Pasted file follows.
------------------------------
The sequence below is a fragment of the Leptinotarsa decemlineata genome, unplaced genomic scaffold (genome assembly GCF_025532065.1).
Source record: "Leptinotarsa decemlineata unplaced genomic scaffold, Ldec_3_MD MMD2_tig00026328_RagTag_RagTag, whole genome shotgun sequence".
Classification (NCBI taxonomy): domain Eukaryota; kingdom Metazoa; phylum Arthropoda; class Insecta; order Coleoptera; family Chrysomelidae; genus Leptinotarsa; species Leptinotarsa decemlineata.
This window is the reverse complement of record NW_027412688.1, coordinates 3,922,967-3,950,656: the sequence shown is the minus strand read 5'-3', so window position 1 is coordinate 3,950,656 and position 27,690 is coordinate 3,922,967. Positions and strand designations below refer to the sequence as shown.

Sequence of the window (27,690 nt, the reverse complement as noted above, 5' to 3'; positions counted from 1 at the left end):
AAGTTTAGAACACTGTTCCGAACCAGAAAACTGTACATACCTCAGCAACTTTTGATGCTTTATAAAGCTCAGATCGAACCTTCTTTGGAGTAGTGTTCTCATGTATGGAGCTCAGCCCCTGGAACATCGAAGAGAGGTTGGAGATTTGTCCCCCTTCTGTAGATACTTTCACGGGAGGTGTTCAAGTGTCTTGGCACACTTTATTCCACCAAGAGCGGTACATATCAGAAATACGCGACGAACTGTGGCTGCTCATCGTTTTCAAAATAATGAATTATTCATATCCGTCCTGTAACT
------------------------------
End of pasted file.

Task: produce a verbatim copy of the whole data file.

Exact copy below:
The sequence below is a fragment of the Leptinotarsa decemlineata genome, unplaced genomic scaffold (genome assembly GCF_025532065.1).
Source record: "Leptinotarsa decemlineata unplaced genomic scaffold, Ldec_3_MD MMD2_tig00026328_RagTag_RagTag, whole genome shotgun sequence".
Classification (NCBI taxonomy): domain Eukaryota; kingdom Metazoa; phylum Arthropoda; class Insecta; order Coleoptera; family Chrysomelidae; genus Leptinotarsa; species Leptinotarsa decemlineata.
This window is the reverse complement of record NW_027412688.1, coordinates 3,922,967-3,950,656: the sequence shown is the minus strand read 5'-3', so window position 1 is coordinate 3,950,656 and position 27,690 is coordinate 3,922,967. Positions and strand designations below refer to the sequence as shown.

Sequence of the window (27,690 nt, the reverse complement as noted above, 5' to 3'; positions counted from 1 at the left end):
AAGTTTAGAACACTGTTCCGAACCAGAAAACTGTACATACCTCAGCAACTTTTGATGCTTTATAAAGCTCAGATCGAACCTTCTTTGGAGTAGTGTTCTCATGTATGGAGCTCAGCCCCTGGAACATCGAAGAGAGGTTGGAGATTTGTCCCCCTTCTGTAGATACTTTCACGGGAGGTGTTCAAGTGTCTTGGCACACTTTATTCCACCAAGAGCGGTACATATCAGAAATACGCGACGAACTGTGGCTGCTCATCGTTTTCAAAATAATGAATTATTCATATCCGTCCTGTAACT